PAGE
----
- Simulated Dreams: Israeli Youth and Virtual Zionism
This volume, written by Haim Hazan, an anthropologist from Tel Aviv University, attempts to explore the links between dreams and identity among youths in contemporary Israel. Based on a number of projects that Hazan carried out during the last decade or so, the chapters of this short book all center on ideas of “simulation,” that is, the attempt to play with aspects of reality and potential alternatives. Concretely, Hazan explores such cultural sites and arenas as the Holocaust, deprived neighborhoods, political funerals, the Gulf War, or Rabin’s assassination. On a personal level, the volume expresses Hazan’s move from a pre-occupation with the aged (he is one of the most well known figures in the world’s gerontological community) to youth and adolescence.
Apart from a short prologue and an introduction and conclusion, the volume includes five substantial chapters: the first centers on the attempts by residents of a Sephardi neighborhood to cleanse itself of its stigmatic label. The second deals with the delegations of youngsters sent to Poland to traverse Holocaust sites, while the third looks at a satirical program produced and aired during the Gulf War. The fourth chapter examines the rebellion of Tel Aviv youths depicted in a popular movie. The fifth chapter on the commemoration of Rabin, in my view the best one in the volume, shows how youths staked a claim in the national collective memory. The volume is full of insights that widen our understanding of Israel and present-day Israelis. Thus for example, he suggests that we talk about the development of a Sho’a business rather than focusing only on the standard institutional understanding of the Holocaust. Similarly, time and again Hazan suggests that we focus on fragments of myths and dreams in order to [End Page 181] understand that for people they do not come in the form of grand narratives or in coherent stories.
Not for the faint hearted, the volume written by Hazan is full of the latest anthropological jargon and concepts. Furthermore, it assumes prior knowledge of Israeli society (such terms as “Ashkenazi” or “Sephardi” for example, are not explicated in the text). It is thus ideally suited to an anthropological or, more widely, social scientific audience and not for a popular one. In this sense I would suggest that readers would benefit from reading the introduction—the most abstract part of the volume—at the end of the text. I suggest so since Hazan’s theoretical arguments would be much clearer if the text is read in this manner.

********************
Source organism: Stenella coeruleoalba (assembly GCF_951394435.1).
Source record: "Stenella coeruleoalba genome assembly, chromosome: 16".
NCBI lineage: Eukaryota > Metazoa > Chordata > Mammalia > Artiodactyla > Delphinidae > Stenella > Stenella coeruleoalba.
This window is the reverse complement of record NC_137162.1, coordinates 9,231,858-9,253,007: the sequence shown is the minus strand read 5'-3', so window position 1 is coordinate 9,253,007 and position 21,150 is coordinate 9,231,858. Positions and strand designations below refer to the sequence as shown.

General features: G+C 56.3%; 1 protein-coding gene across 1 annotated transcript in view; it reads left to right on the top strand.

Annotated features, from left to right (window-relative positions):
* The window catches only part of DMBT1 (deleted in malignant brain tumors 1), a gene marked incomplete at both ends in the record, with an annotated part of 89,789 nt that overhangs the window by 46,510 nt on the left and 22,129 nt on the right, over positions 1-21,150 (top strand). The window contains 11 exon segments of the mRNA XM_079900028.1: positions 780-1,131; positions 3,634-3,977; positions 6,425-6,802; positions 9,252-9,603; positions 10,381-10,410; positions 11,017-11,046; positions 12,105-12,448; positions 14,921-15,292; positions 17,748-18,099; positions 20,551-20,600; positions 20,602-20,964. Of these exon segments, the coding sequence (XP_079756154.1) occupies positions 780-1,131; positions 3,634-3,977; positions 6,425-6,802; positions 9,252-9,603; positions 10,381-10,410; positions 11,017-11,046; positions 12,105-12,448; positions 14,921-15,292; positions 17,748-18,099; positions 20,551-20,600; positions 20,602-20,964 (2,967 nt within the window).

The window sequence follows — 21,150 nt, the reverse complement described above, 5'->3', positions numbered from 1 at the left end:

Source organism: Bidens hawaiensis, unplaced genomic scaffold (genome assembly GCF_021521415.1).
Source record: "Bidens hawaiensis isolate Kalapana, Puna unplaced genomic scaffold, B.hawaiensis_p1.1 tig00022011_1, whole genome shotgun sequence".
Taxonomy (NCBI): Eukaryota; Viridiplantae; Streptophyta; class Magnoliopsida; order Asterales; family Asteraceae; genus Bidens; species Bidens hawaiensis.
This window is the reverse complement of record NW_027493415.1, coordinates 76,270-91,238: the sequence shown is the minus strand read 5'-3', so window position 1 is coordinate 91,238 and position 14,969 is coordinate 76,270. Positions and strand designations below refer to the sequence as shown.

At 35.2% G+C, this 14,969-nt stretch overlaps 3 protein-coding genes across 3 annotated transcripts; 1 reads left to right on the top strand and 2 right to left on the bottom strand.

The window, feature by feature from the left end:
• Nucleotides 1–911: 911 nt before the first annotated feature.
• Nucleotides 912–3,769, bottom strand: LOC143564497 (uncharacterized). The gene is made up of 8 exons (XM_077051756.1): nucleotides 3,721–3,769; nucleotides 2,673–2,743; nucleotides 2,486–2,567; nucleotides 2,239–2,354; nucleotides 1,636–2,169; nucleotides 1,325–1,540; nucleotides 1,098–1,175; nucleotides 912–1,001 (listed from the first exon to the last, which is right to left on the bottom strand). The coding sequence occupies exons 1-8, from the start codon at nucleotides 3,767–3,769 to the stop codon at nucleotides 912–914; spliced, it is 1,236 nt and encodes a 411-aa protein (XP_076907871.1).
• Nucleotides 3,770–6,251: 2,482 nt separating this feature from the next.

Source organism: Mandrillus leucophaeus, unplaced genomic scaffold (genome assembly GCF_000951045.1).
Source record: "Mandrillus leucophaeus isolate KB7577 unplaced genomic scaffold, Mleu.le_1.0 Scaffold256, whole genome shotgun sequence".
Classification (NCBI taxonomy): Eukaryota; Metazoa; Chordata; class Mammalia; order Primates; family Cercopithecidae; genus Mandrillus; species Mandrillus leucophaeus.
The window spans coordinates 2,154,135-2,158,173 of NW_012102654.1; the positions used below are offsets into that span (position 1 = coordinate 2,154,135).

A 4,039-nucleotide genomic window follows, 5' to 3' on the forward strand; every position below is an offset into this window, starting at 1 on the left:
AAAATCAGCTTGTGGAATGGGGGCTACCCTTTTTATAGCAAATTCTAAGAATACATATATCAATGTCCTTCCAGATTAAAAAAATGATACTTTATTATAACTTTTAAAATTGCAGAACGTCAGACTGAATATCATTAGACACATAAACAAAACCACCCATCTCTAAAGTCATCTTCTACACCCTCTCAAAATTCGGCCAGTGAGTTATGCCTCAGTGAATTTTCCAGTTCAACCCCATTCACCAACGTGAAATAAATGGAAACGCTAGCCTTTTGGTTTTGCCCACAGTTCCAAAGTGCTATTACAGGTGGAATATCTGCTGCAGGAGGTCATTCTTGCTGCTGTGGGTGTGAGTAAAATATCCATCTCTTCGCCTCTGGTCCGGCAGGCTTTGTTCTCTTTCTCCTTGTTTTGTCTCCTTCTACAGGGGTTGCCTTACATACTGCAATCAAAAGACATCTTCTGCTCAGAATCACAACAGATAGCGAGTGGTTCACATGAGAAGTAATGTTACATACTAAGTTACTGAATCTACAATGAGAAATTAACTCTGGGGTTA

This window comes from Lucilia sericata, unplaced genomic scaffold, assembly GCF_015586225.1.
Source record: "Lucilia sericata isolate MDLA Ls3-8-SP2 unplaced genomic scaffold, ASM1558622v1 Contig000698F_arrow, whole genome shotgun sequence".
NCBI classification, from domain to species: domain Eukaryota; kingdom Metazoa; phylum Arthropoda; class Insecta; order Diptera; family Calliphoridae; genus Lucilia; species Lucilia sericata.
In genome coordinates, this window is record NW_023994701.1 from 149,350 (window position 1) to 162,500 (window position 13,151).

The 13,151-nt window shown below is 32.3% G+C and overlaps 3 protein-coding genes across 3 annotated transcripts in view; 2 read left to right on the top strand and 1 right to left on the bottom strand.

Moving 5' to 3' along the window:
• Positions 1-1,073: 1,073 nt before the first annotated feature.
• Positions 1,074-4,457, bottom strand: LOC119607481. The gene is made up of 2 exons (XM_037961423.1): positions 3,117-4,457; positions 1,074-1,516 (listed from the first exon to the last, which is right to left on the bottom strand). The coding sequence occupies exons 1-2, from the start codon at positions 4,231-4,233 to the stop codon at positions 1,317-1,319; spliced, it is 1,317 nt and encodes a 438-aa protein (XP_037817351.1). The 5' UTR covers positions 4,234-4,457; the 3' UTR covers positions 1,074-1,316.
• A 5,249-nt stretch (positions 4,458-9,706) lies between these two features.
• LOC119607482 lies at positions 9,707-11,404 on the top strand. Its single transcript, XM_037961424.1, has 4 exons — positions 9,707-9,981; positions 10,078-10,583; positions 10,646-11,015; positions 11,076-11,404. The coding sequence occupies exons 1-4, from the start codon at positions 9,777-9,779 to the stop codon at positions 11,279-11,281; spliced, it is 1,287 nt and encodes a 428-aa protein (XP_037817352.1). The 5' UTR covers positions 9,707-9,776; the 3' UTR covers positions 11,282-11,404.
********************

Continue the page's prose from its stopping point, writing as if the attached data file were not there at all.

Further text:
The book carries wide import for the understanding of contemporary Israel. This is because what Hazan is attempting here is to offer a new way, a new perspective on this country and its society. If the main ways of looking at Israel in the past few decades involved structural-functionalism and later conflict theories, this book represents what is still a rather minority view and that is of looking at Israel in cultural terms. Concretely, what Hazan offers is a critical reading of (Jewish) Israeli society in which there has been an adoption of youth and youthful idioms by other age groups. He shows how this move is rooted in the Zionist accent on youthful pioneers (and all of what they represented) and how these images continue to be of relevance today. In addition, rather than talking about how various collective identities are constructed, Hazan is attempting to talk about how people deconstruct various cultural assumptions. Following the thought of the social thinker Baudrillard, Hazan attempts to show how simulations represent an appropriation of content and form from the level of the elites to the everyday one of actual people going about their actual lives. In other words, he shows how a reading of the diverse sites chosen for study allow us to see aspects of Israel that are different from, yet curiously modeled on, the grand projects of nation-building and modernization.
This short volume, theoretically sophisticated and challenging, offers a new...